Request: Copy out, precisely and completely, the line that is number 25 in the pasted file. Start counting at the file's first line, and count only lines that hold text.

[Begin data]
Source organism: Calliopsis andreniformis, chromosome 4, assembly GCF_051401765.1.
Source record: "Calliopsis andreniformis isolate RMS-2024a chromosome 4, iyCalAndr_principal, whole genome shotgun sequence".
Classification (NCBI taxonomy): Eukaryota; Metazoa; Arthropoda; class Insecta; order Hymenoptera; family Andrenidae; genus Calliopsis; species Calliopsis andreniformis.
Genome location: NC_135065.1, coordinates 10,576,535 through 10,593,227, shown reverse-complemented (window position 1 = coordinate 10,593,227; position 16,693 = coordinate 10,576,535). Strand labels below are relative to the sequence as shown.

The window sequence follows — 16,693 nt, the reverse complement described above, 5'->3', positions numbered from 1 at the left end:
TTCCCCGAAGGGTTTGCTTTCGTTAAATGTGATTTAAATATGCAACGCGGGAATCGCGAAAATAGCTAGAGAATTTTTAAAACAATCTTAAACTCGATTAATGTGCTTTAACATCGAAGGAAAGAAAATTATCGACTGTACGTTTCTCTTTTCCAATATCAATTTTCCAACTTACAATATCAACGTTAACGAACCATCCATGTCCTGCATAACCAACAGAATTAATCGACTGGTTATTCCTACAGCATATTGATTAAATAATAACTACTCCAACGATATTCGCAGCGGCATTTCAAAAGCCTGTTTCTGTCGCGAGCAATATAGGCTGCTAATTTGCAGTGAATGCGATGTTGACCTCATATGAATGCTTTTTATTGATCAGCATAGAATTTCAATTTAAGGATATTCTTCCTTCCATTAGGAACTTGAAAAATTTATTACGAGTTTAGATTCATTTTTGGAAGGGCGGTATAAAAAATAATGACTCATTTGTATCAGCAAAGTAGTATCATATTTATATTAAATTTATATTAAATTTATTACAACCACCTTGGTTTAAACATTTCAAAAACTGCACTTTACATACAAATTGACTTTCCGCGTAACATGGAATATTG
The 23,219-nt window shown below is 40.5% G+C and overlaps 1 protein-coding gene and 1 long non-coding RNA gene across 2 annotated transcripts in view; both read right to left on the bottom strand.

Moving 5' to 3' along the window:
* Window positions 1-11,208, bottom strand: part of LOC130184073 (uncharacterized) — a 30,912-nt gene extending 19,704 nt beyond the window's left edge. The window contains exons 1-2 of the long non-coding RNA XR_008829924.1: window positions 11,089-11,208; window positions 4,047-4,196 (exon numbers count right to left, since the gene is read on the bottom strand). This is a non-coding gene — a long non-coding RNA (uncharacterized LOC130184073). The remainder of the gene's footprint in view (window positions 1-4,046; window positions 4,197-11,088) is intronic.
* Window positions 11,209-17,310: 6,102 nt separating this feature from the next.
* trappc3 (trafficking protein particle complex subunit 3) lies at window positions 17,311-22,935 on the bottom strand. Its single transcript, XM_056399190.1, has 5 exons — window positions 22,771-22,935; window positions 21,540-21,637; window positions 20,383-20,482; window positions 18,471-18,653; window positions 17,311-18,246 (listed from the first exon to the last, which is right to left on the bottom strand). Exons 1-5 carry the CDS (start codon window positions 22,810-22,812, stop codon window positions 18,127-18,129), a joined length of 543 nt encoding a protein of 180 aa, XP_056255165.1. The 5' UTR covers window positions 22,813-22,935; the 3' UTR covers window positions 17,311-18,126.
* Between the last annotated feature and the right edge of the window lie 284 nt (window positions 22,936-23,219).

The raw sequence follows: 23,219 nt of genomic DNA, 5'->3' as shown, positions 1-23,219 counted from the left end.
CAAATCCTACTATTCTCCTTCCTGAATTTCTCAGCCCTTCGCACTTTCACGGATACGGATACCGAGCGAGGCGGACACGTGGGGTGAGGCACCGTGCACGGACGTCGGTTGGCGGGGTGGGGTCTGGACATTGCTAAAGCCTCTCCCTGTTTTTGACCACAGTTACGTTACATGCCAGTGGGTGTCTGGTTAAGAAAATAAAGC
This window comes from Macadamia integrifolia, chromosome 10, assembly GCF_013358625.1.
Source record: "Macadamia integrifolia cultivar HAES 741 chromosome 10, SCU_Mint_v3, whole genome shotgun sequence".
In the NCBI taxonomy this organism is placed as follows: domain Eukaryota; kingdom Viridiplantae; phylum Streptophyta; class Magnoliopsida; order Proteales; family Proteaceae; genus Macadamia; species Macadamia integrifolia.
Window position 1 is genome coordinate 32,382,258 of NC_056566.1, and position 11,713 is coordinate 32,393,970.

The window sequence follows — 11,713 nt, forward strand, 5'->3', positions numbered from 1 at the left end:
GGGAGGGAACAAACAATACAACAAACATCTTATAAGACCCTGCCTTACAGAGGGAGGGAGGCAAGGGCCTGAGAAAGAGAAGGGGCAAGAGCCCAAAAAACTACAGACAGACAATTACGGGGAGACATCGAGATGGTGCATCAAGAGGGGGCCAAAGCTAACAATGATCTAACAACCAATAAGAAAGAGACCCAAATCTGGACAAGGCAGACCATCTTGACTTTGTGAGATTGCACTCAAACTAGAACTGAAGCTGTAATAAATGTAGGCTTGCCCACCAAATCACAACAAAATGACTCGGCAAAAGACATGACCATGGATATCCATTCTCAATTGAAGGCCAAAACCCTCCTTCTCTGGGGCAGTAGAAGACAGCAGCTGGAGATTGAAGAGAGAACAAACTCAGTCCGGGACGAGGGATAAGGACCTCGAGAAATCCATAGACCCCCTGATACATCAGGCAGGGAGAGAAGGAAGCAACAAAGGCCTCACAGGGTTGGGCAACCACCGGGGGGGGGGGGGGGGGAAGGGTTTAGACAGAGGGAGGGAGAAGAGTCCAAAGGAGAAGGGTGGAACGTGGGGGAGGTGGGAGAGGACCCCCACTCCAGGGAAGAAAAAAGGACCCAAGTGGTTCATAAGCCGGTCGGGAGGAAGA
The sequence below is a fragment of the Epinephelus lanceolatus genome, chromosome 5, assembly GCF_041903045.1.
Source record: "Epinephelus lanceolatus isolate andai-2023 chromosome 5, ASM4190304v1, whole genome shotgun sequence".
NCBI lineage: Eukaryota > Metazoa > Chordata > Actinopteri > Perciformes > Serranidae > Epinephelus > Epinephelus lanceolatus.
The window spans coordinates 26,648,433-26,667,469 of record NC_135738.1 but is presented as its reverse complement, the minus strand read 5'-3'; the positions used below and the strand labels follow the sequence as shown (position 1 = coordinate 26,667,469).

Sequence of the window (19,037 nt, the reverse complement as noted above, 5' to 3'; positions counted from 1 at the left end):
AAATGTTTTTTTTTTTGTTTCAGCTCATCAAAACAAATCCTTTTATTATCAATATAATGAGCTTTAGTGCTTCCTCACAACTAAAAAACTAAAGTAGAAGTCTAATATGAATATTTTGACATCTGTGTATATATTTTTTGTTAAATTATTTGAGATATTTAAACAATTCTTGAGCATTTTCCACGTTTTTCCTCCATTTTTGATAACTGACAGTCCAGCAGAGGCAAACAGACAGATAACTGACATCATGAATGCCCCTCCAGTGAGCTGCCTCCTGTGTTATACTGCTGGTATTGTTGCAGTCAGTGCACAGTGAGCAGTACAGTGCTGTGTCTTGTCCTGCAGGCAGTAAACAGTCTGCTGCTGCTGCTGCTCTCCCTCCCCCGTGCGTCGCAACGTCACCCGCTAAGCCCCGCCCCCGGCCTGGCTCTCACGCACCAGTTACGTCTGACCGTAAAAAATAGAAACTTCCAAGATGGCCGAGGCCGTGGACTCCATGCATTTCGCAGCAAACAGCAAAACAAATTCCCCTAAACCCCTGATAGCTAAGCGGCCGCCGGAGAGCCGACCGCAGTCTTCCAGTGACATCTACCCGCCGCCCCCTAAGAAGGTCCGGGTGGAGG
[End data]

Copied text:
Sequence of the window (19,037 nt, the reverse complement as noted above, 5' to 3'; positions counted from 1 at the left end):